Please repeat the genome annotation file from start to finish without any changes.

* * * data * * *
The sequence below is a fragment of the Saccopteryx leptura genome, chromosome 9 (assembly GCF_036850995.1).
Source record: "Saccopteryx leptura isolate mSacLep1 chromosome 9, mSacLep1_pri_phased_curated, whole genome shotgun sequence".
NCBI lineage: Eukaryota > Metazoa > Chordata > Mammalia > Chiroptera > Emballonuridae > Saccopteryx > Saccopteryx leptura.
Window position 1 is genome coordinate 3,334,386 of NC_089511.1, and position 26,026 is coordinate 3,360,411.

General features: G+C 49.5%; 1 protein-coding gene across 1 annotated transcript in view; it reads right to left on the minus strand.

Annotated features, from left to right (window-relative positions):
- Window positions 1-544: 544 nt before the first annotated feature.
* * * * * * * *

The sequence below is a fragment of the Saccopteryx leptura genome, chromosome 9 (assembly GCF_036850995.1).
Source record: "Saccopteryx leptura isolate mSacLep1 chromosome 9, mSacLep1_pri_phased_curated, whole genome shotgun sequence".
NCBI lineage: Eukaryota > Metazoa > Chordata > Mammalia > Chiroptera > Emballonuridae > Saccopteryx > Saccopteryx leptura.
Window position 1 is genome coordinate 3,334,386 of NC_089511.1, and position 26,026 is coordinate 3,360,411.

General features: G+C 49.5%; 1 protein-coding gene across 1 annotated transcript in view; it reads right to left on the minus strand.

Annotated features, from left to right (window-relative positions):
- Window positions 1-544: 544 nt before the first annotated feature.